CalPERS is ending its unique experiment as the sole limited partner of Health Evolution Partners Inc., a private equity firm that focuses on health-care companies.
The pension fund's private equity investment staff blocked already committed funds from being used and issued the firm an ultimatum — find another partner to buy out CalPERS or liquidate the entire fund, multiple sources say.
The issue came to a head in early April. CalPERS staff told HEP founder and CEO David Brailer the pension fund was going to end the partnership and block the San Francisco-based firm from making an additional $10 million investment in one of its portfolio companies, Optimal Radiology, which was experiencing financial difficulties.
Real Desrochers, senior investment officer, private equity, for the $300.6 billion California Public Employees' Retirement System, Sacramento, explained his decision to the board in closed session. Sources said he was convinced that poorly performing HEP would never realize its goal of delivering returns of 20% or more and that CalPERS needed to get out of the investment.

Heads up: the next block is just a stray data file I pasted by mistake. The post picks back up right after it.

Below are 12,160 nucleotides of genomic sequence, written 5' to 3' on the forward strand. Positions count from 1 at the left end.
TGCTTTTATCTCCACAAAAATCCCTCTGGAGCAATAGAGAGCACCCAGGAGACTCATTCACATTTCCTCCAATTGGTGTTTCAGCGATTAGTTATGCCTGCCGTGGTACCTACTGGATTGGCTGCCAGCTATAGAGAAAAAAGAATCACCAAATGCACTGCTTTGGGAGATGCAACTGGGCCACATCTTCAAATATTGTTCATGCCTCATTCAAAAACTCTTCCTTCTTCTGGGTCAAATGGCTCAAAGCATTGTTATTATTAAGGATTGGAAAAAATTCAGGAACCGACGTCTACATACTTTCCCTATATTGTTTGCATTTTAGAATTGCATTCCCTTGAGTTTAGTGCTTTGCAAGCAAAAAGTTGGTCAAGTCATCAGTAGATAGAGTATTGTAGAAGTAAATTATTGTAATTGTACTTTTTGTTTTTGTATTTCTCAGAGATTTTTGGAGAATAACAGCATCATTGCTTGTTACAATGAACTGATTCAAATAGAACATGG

CalPERS made an almost unheard of bet in 2007, committing a total of $705 million to the firm headed by Mr. Brailer, a physician who had no private equity experience. Of the total, $505 million was to be allocated to the Health Evolution Partners Growth Fund, which was to invest in health-care companies poised for growth, and $200 million was slated for a fund of funds that would invest in other private equity funds investing in health care.
Mr. Brailer was the national coordinator of health-care information technology in the George W. Bush administration from 2004 to 2006. He maintained that the deal would make CalPERS a national leader in health-care investing and other institutional investors would join later.
CalPERS officials also planned to leverage information about health-care trends they learned from Mr. Brailer and his staff, helping them to make smarter decisions in providing benefits to employees.
The returns Mr. Brailer promised never happened, nor did other asset owners invest. The exchange of information to help the pension system deliver health-care benefits more efficiently also went by the wayside.
Mr. Brailer repeatedly told CalPERS officials they needed to give him more time to produce the double-digit returns, sources said. But he was unable to sway Mr. Desrochers.